Aim of FAU NMP is to further develop the interdisciplinary research in the area of New Materials and Processes by supporting collaborations within different focus areas, and thus foster new research initiatives. The high quality of research is already documented by a great number of coordinated research programs that have been evolved out of the former Cluster of Excellence EAM.
The Collaborative Research Center 1452: Catalysis at Liquid Interfaces (CLINT) will follow a new paradigm: We aim to explore the highly dynamic, anisotropic environment of liquid interfaces to create, tailor and stabilise catalytically active sites with unique reactivity and performance. With this concept, we aim to develop novel catalytic materials that combine selectivity, productivity, robustness, and ease of processing at the highest level. CLINT consists of four strongly interlinked research areas (A, B, C, and M). All approaches centre on solid-supported liquids of ultralow vapour pressure to enable stable catalytic performance in continuous gas-phase reactions.
The key objective and long-term vision of Collaborative Research Centre 1411: Design of Particulate Products is the targeted design of particulate products by rigorous optimisation based on predictive structure-property and process-structure functions.
We target scientific breakthroughs in the product engineering of nanoparticles with optimised optical properties produced by continuous synthesis directly coupled to property-specific classification of nanoparticles by chromatography. These challenges are addressed from different perspectives in four strongly interlinked research areas. These will be underpinned by the development of joint methodologies in synthesis, classification, characterisation as well as modelling, simulation, and optimisation.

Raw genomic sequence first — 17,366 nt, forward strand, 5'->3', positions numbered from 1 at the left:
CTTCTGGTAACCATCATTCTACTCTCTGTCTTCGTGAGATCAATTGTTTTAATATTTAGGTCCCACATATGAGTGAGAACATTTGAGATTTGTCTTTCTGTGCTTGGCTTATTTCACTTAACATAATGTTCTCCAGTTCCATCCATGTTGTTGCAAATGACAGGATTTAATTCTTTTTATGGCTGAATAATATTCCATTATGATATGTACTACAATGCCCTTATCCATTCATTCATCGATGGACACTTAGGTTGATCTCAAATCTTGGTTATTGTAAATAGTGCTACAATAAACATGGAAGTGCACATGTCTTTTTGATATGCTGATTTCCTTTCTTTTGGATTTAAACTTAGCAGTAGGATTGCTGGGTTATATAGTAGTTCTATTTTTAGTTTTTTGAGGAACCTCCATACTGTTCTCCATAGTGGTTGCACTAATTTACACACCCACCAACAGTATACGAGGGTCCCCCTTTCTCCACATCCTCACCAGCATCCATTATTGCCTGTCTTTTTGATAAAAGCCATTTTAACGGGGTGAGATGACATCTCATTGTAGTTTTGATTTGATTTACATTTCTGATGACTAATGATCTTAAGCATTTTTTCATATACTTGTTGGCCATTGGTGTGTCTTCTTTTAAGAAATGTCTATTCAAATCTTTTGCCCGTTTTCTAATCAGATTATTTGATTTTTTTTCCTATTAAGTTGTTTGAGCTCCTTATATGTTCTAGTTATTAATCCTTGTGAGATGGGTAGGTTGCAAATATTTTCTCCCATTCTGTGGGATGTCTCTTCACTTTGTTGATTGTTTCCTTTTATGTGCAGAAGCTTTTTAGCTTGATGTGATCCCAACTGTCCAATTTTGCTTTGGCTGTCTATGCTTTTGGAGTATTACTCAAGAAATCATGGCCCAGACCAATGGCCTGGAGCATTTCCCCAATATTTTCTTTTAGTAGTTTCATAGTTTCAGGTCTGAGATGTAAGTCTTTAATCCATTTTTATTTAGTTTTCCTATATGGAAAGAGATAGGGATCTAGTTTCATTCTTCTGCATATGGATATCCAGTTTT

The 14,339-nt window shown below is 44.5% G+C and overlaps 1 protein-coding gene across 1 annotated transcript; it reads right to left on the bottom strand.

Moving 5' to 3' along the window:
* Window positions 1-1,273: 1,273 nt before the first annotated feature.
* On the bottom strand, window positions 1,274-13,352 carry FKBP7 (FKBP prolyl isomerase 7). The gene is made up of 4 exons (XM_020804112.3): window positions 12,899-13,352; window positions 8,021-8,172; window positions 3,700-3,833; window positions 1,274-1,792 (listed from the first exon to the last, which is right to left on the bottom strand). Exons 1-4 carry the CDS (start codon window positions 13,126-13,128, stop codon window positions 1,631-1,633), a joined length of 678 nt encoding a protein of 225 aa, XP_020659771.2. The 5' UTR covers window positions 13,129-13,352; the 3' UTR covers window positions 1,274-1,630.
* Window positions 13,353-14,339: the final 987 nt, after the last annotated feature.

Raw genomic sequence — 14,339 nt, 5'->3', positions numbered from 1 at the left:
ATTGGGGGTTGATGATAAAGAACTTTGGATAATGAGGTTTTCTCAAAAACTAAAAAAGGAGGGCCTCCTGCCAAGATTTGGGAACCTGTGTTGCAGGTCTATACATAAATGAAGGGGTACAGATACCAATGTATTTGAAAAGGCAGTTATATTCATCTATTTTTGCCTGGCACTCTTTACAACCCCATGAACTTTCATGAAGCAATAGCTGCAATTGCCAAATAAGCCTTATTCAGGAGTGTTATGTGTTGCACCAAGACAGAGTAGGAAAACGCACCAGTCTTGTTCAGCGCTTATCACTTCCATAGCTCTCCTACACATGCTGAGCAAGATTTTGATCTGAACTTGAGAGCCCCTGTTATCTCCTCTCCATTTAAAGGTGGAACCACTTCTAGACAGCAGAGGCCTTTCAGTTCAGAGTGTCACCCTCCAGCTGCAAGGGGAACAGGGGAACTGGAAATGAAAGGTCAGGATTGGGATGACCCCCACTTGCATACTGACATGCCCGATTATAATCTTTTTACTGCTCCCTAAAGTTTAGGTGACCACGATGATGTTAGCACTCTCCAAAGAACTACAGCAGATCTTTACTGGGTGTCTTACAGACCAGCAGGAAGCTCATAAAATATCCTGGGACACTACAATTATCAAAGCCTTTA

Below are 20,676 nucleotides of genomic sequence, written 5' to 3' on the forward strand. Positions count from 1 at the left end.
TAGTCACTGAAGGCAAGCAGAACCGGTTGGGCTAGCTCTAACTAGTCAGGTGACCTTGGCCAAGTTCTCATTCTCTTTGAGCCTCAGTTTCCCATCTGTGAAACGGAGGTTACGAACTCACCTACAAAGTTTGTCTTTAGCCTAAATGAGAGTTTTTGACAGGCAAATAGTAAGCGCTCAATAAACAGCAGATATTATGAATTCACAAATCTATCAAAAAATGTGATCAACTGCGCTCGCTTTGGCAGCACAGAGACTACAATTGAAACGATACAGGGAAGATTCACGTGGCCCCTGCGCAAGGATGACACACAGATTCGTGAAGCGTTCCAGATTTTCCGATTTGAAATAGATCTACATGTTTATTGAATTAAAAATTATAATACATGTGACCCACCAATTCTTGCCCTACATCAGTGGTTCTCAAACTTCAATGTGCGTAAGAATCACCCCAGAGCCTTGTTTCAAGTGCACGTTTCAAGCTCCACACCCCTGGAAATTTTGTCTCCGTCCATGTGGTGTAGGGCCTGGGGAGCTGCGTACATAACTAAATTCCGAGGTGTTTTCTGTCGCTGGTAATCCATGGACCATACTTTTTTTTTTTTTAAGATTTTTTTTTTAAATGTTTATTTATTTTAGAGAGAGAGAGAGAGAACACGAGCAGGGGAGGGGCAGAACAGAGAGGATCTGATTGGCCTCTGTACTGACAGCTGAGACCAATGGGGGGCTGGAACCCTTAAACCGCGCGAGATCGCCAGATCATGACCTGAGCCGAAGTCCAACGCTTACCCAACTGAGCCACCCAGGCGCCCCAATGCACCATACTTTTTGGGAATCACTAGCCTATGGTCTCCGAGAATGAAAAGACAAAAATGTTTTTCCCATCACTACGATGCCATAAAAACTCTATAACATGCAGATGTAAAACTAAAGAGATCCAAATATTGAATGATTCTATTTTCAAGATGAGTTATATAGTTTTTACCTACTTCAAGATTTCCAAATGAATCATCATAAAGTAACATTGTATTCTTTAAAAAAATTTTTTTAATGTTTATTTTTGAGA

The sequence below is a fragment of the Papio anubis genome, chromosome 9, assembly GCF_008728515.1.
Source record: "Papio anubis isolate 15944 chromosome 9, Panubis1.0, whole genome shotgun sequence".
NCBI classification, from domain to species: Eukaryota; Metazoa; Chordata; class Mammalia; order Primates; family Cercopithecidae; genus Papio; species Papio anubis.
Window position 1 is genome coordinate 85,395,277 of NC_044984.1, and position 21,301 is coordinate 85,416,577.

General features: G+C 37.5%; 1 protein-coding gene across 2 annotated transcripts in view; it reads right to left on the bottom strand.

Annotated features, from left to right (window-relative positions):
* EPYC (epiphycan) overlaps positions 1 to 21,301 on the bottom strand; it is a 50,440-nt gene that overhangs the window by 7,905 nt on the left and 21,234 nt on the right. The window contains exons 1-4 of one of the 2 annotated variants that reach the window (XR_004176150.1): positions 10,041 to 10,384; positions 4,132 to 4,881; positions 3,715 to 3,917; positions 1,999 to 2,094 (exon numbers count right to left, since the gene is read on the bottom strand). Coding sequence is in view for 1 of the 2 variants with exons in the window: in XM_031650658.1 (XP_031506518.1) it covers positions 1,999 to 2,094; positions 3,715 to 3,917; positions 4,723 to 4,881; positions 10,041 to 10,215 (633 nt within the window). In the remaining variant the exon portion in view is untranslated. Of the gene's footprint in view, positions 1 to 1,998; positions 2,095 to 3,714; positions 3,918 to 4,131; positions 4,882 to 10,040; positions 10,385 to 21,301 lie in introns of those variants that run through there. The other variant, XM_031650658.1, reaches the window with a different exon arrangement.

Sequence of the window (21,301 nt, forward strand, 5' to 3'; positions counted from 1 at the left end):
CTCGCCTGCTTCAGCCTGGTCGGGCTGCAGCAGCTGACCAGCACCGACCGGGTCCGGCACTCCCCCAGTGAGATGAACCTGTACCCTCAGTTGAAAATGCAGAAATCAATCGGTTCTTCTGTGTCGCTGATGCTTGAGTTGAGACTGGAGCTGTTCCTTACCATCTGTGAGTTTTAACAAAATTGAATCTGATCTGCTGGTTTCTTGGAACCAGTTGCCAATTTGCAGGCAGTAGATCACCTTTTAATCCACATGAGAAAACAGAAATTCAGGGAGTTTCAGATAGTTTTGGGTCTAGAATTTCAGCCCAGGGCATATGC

Owing to their spectacular electronic, optical, thermal, and mechanical properties, synthetic carbon allotropes are expected to offer an exceptional choice as material for future electronic devices. In order to fully exploit attractive applications such as nanoelectronics, sensors, nanocomposites, batteries, and supercapacitors a wide range of fundamental studies and discoveries into the science and technology of synthetic carbon allotropes is still required. The scientific aim of the Collaborative Research Centre SFB 953: “Synthetic Carbon Allotropes” is to tackle these challenges by making use of the well-recognized expertise in Erlangen in the field of synthetic carbon allotropes through increasing the interactions between the disciplines within a formal environment.
In the future, components should be produced from plastics or metal-based materials without specific tooling. Away from rapid prototyping to manufacturing, these technologies are empowered by the Collaborative Research Center 814 – Additive Manufacturing to fabricate serial components in the desired quality. To take advantage of the potentials included in additive manufacturing techniques the CRC 814 does fundamental research on this technology, so it can be used for the production of multifunctional components. The most important thing is to analyse the process chain from beginning to end. This not only includes design and process simulation, but also especially characteristics, creation and modification of suitable materials and their reactions in the fabrication process, up to the final component.
In Collaborative Research Centre/Transregio 103 From atoms to turbine blades, different disciplines join forces: processing and manufacturing (melting and casting, additive manufacturing, heat treatment, HIPing), materials testing (elastic constants, creep, high temperature fatigue), advanced materials characterization (SEM, TEM and AP) and scale bridging materials modelling (first principle calculations, phase field modelling, discrete dislocation modelling, finite element analysis). The research in SFB/Transregion 103 tackles two central questions. (1) How do d-shell elements (like Re, Ta and W) affect thermodynamic, kinetic and mechanical properties? (2) How do large (dendrites/interdendritic regions, mm scale) and small scale microstructural heterogeneities (gamma prime particles / gamma channels, mm scale) evolve during processing and creep and how do they affect the material properties?